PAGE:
SWIFT ban expansion

Then on May 30, 2022 the EU voted to expand the SWIFT ban including Sberbank, Russia's largest bank based on number of customers, and two smaller banks Credit Bank of Moscow and Russian Agricultural Bank. The announcement was part of a package that included almost an entire ban of the importation of Russian oil into the EU. The action brings the number of Russian banks banned from SWIFT to ten and includes banks with the closest ties to the Russian government. According to the Financial Times, the ban now covers more than 60 percent of the Russian banking market.

The inclusion of Sberbank on the SWIFT ban list is important since not only is Sberbank the largest Russian bank, based on customers, but it is the main route for payments of Russian oil and gas. The new sanctions however continue to exclude Gazprombank, Russia's third largest bank and a subsidiary Gazprom, the Russian government owned energy company. The bank is the largest facilitator of payments into Russia for exported Russian oil and natural gas.

If the EU is successful at ending its dependence on Russian oil and gas it might make it easier for the EU to expand the SWIFT ban to include Gazprombank. Many experts argue such a move would cause significant damage to Russian exports and by extension greatly cripple the Russian economy.

Why not just create another SWIFT?

Some critics of the Russia ban from SWIFT argue the policy will be ineffective because Russian banks can find ways around the ban including setting up their own version of SWIFT. To a certain extent, this has already happened. In 2015 the People's Bank of China launched CIPS (or the Cross-border Interbank Payment System) as an alternative to SWIFT. Two years later the Russian Central Bank launched SPFS (or in English the Financial Message Transfer System) which uses the same technology used by SWIFT and CIPS.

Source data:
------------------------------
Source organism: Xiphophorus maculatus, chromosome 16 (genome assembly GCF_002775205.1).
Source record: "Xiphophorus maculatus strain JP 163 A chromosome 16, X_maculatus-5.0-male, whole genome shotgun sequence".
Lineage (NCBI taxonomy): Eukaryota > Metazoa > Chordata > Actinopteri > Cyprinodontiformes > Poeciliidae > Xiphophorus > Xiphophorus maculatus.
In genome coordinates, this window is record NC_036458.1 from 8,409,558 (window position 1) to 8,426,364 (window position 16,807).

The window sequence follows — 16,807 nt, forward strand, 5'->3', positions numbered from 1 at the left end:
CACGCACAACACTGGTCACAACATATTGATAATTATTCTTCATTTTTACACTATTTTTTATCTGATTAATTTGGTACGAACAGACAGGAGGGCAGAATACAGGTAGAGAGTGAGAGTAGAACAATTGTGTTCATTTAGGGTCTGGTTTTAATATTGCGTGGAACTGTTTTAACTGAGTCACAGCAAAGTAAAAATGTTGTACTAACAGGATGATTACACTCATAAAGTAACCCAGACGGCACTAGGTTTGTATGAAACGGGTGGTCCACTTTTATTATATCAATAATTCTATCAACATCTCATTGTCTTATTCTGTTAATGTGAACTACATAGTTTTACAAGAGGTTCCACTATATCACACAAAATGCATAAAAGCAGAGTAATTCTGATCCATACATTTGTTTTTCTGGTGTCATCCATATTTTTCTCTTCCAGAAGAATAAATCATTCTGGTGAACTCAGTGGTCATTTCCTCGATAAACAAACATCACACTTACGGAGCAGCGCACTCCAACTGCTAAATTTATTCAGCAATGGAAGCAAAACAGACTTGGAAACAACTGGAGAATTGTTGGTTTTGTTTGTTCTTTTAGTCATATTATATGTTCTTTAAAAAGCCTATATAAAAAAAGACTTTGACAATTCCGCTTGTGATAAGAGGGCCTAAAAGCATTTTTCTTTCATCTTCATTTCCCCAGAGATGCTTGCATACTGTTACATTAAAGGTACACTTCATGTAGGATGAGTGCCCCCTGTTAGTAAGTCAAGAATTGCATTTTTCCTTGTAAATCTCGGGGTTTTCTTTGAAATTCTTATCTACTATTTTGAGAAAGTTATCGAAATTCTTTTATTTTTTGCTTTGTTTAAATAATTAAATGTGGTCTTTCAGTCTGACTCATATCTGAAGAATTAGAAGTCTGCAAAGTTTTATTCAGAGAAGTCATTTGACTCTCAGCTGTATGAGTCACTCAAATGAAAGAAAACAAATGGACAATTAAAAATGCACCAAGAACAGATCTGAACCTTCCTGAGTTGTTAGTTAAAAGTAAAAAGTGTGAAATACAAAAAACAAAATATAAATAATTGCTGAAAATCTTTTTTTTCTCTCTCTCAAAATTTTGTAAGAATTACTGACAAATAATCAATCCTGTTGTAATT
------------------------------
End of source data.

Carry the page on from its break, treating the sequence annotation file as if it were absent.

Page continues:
However, neither CIPS nor SPFS have really caught on. We economists know why. It is called network effects. In order for a bank to want to use CIPS or SPFS to send information the other bank in the transaction also has to use CIPS or SPFS. But, SWIFT has a first mover advantage. As noted above SWIFT is widely used around the world and has been around since 1977.These two other systems don't have any significant technology advantage over SWIFT and thus there is little desire for banks to change to the other messaging services. So, getting around the SWIFT ban may not be as easy as it first appears.

It will be interesting to see what impact the SWIFT ban has on the Russian economy and to see if the ban is expanded to include Gazprombank. It will not be surprising if the SWIFT ban does have a significant negative impact on the Russian economy.


SWIFT is a global financial communication network from which a number of Russian transactions are now banned.

Economics teaches us that workarounds the SWIFT ban will not be easy to accomplish.

The SWIFT ban may be further expanded if EU dependence on Russian oil and natural gas can be reduced.